Why doesn't phplist use error_log()

Tags: #<Tag:0x00007f00e177a630> #<Tag:0x00007f00e177a518>


Can a phplist developer please tell me why phplist doesn’t use php’s built-in error_log() function?

For example, phplist’s file defines a custom logging function sqllog(). This sqllog() function takes a required argument of the log file path, which is hard-coded throughout the same file to be some files in “/tmp/”

^ This is extremely concerning, since “/tmp/” is often setup as a 777 directory (read/write permissions granted to all users, groups, and other). Therefore, if an sql query included sensitive content (ie: passwords, user pii, etc), that query may be readable to all users and processes on the server.

Is there something I’m missing as to why phplist intentionally avoids the error_log() function built-into php?

Hey @maltfield, thanks for the feedback.
I don’t think using error_log with the default configuration would be the best option as it would spam the error log. Instead, I am thinking about creating a new temporary folder where the access is limited to phpList and log the logs there, and also a user can configure the log file path in their config file.
Would this work for you?

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I’m definitely not a php expert, but I strongly lean towards using built-in functionality rather than reinventing the wheel.

I don’t think using error_log with the default configuration would be the best option as it would spam the error log.

But that’s why php.ini allows the admin to configure what is written to the error logs. For example, you could have the sql stats be written as a E_STRICT using trigger_error():

The default php.ini config does not log E_NOTICE or E_STRICT (and post 5.3, it will omit E_DEPRECATED as well):

; Error handling and logging ;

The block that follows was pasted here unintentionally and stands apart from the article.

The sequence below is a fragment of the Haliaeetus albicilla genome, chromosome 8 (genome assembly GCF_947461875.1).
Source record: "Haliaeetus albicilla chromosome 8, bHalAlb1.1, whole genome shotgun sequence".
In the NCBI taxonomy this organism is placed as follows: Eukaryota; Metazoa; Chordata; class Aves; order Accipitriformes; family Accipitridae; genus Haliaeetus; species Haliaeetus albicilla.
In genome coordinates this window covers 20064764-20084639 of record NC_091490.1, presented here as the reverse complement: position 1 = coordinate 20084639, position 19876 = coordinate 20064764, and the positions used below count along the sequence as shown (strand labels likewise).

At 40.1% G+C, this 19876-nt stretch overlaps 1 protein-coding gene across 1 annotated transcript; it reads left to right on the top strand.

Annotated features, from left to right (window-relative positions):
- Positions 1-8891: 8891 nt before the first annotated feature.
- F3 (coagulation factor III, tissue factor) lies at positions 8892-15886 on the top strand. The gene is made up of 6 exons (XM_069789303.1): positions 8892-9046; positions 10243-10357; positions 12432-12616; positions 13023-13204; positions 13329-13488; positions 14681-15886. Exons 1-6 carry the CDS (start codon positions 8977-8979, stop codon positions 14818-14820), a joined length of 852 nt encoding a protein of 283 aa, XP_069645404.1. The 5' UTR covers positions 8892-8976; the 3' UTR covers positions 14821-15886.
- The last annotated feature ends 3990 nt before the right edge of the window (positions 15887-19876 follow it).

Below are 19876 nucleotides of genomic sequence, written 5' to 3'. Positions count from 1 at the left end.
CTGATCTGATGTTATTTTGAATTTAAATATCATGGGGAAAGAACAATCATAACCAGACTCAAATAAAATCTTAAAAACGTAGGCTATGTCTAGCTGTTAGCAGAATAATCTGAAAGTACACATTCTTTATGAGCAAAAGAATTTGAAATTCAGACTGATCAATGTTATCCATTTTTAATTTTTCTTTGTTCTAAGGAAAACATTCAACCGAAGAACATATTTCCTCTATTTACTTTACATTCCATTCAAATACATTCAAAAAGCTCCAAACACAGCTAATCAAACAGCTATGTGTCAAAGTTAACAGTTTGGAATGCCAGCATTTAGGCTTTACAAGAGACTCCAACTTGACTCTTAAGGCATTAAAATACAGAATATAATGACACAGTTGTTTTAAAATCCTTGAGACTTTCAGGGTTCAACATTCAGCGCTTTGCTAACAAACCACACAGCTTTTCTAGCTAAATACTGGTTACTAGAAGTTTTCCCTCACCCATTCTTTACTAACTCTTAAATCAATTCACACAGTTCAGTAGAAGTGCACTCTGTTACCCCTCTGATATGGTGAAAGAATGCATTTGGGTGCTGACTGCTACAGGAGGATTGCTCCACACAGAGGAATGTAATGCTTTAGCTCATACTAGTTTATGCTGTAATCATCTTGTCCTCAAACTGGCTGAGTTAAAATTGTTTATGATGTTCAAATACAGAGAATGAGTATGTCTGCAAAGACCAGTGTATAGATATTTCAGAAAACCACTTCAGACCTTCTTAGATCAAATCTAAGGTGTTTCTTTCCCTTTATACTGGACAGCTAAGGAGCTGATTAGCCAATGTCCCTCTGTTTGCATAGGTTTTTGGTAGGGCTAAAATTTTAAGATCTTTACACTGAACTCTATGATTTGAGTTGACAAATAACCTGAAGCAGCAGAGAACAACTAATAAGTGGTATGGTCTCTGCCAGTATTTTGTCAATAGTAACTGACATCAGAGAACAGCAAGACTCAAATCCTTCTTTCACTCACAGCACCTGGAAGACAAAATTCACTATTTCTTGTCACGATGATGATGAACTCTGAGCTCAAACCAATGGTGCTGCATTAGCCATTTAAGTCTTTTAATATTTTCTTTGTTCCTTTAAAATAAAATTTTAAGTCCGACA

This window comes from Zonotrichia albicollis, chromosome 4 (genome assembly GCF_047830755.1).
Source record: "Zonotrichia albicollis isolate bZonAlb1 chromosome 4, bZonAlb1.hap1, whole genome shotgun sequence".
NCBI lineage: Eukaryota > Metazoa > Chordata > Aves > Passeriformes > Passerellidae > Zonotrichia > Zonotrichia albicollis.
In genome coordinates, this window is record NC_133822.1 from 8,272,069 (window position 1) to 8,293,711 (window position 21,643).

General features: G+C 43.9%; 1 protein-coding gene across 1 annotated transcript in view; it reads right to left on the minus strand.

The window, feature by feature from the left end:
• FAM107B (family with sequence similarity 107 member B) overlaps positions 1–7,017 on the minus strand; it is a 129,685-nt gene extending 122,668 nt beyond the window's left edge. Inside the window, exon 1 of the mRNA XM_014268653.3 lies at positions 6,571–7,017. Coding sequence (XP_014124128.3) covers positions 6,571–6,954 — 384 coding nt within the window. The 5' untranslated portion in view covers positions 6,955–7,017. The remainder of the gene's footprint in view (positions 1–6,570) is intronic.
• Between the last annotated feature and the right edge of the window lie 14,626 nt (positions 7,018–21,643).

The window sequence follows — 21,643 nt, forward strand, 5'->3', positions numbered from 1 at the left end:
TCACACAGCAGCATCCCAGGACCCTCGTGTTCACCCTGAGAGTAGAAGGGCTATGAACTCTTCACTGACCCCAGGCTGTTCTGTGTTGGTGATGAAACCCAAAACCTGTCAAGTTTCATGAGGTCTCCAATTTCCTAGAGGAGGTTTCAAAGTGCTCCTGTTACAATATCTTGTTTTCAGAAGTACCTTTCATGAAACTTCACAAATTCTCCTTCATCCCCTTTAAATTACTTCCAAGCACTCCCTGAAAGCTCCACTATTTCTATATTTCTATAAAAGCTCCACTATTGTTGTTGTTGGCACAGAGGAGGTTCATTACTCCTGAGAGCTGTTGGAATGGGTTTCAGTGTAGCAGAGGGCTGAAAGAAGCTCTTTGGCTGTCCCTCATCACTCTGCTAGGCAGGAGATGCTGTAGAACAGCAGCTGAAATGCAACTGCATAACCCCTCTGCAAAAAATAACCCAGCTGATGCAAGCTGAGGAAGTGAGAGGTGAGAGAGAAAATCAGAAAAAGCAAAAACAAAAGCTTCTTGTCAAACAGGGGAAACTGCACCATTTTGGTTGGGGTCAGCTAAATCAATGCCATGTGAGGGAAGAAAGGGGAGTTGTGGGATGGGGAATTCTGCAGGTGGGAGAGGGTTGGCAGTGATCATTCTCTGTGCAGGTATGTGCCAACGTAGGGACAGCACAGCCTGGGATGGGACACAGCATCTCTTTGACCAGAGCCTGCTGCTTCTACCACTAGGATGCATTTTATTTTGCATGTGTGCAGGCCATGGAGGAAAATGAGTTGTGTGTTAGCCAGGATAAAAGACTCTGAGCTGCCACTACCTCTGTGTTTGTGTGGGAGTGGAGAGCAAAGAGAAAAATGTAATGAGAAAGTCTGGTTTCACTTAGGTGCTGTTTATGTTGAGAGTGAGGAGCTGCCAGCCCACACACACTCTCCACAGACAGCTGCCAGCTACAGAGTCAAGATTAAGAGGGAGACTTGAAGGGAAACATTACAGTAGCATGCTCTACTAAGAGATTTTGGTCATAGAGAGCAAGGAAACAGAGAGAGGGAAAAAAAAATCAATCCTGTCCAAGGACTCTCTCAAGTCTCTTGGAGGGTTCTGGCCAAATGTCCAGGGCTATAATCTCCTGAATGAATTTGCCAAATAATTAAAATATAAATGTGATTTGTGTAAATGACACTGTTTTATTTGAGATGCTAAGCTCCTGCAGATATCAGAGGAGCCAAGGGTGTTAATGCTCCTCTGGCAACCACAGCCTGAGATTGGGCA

; By default, PHP is set to take action on all errors, notices and warnings EXCEPT
; those related to E_NOTICE and E_STRICT, which together cover best practices and
; recommended coding standards in PHP. For performance reasons, this is the
; recommend error reporting setting. Your production server shouldn’t be wasting
; resources complaining about best practices and coding standards. That’s what
; development servers and development settings are for.

; Error Level Constants:
; E_ALL - All errors and warnings (includes E_STRICT as of PHP 5.4.0)
; E_ERROR - fatal run-time errors
; E_RECOVERABLE_ERROR - almost fatal run-time errors
; E_WARNING - run-time warnings (non-fatal errors)
; E_PARSE - compile-time parse errors
; E_NOTICE - run-time notices (these are warnings which often result
; from a bug in your code, but it’s possible that it was
; intentional (e.g., using an uninitialized variable and
; relying on the fact it’s automatically initialized to an
; empty string)
; E_STRICT - run-time notices, enable to have PHP suggest changes
; to your code which will ensure the best interoperability
; and forward compatibility of your code
; E_CORE_ERROR - fatal errors that occur during PHP’s initial startup
; E_CORE_WARNING - warnings (non-fatal errors) that occur during PHP’s
; initial startup
; E_COMPILE_ERROR - fatal compile-time errors
; E_COMPILE_WARNING - compile-time warnings (non-fatal errors)
; E_USER_ERROR - user-generated error message
; E_USER_WARNING - user-generated warning message
; E_USER_NOTICE - user-generated notice message
; E_DEPRECATED - warn about code that will not work in future versions
; of PHP
; E_USER_DEPRECATED - user-generated deprecation warnings

; Common Values:
; E_ALL (Show all errors, warnings and notices including coding standards.)
; E_ALL & ~E_NOTICE (Show all errors, except for notices)
; E_ALL & ~E_NOTICE & ~E_STRICT (Show all errors, except for notices and coding standards warnings.)
; Default Value: E_ALL & ~E_NOTICE & ~E_STRICT & ~E_DEPRECATED
; Development Value: E_ALL
; Production Value: E_ALL & ~E_DEPRECATED & ~E_STRICT
error_reporting = E_ALL & ~E_DEPRECATED & ~E_STRICT

And, in any case, you can overwrite what error types are actually logged at runtime with error_reporting(). This is something that phplist already does

Bear in mind that hardened php configs limit which directories php can execute in with open_basedir. If you proceed, be sure to use sys_get_temp_dir()

But even then, the best you can do is make the dir/files in your new temp dir/log file 0600 (not sure if even that’s achievable) and owned by the web server (so still accessible by other vhosts). But if you use trigger_error(), then they’re passed to the web server’s logs which can actually be setup so they’re only readable by root…

The sqllog() function is used only for development testing:

if (isset($GLOBALS["developer_email"]) && !empty($GLOBALS["developer_logqueries"])) {

I guess that ‘/tmp’ was just a convenient place to put the log file for a single-user development machine.

If you are trying to use that function within a running phplist, not for developer testing, then I think that is outside of its original intention.